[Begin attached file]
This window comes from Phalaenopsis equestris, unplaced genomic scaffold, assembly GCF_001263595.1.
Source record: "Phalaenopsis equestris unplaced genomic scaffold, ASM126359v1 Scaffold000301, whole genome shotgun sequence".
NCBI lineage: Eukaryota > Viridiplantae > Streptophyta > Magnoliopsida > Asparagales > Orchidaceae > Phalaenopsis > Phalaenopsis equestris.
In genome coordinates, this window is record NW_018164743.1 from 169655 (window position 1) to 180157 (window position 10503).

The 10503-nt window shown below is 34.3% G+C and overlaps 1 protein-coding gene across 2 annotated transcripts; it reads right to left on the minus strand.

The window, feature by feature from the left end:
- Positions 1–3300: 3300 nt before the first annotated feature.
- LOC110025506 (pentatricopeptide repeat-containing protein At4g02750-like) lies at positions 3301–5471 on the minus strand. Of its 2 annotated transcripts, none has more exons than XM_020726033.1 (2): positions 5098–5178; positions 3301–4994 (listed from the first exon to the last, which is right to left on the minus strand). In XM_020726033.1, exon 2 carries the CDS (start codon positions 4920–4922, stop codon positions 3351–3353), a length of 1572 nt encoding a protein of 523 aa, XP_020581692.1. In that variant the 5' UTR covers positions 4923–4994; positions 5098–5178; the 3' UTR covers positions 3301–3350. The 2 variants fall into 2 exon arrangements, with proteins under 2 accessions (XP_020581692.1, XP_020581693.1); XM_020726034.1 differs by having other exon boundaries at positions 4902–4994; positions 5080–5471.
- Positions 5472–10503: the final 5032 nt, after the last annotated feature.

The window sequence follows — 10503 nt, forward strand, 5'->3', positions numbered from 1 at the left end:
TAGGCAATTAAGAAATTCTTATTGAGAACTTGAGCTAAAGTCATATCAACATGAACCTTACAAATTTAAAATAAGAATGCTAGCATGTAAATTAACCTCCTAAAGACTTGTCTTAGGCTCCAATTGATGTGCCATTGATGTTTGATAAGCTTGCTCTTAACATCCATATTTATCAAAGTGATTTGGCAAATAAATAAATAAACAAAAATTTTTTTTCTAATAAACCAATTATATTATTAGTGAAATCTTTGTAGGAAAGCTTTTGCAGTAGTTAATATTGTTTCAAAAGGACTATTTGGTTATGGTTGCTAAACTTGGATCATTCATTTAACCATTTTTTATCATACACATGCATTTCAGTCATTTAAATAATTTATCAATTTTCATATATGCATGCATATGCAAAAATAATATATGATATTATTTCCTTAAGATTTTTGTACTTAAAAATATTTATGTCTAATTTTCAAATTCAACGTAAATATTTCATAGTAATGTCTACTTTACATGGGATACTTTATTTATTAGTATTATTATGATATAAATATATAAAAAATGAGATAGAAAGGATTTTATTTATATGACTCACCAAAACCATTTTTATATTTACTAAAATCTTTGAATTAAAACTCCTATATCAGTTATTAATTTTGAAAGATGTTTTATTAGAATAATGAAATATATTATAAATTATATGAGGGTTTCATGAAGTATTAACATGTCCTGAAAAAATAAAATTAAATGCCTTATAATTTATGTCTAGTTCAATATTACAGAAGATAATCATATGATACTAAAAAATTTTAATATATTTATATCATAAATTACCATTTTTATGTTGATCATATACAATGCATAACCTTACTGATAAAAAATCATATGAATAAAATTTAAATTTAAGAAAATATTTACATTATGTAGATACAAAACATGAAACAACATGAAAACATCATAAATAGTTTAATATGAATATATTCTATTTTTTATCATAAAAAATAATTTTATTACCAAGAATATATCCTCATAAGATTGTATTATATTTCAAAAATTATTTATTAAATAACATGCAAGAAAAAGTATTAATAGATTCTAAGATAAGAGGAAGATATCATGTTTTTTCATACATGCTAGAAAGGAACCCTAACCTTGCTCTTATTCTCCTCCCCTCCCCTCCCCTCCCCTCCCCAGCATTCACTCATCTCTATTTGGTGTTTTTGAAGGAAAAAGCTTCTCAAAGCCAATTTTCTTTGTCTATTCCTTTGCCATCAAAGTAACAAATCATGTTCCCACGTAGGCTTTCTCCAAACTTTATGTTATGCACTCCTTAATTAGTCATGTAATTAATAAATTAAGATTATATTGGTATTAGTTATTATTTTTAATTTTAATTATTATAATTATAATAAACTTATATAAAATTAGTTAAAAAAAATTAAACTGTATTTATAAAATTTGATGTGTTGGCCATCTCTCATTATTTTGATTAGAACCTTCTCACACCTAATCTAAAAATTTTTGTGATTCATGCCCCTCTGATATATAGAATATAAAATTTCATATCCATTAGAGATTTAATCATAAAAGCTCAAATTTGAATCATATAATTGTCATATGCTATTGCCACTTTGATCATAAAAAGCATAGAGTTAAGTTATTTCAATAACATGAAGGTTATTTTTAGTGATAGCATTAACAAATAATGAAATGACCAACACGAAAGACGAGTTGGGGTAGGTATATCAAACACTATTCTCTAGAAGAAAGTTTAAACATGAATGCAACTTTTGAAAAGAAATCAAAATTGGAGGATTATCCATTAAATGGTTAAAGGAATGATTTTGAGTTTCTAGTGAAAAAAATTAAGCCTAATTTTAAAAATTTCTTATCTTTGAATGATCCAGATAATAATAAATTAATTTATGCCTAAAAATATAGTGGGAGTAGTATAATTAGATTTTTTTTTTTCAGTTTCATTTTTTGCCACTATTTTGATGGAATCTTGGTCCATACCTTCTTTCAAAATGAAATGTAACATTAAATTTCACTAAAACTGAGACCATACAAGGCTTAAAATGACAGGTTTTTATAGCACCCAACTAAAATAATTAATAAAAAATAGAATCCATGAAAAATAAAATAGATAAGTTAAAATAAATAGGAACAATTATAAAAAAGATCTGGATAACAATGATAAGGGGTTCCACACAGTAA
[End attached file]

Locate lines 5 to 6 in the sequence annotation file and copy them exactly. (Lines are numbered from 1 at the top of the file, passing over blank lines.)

The 10503-nt window shown below is 34.3% G+C and overlaps 1 protein-coding gene across 2 annotated transcripts; it reads right to left on the minus strand.

The window, feature by feature from the left end: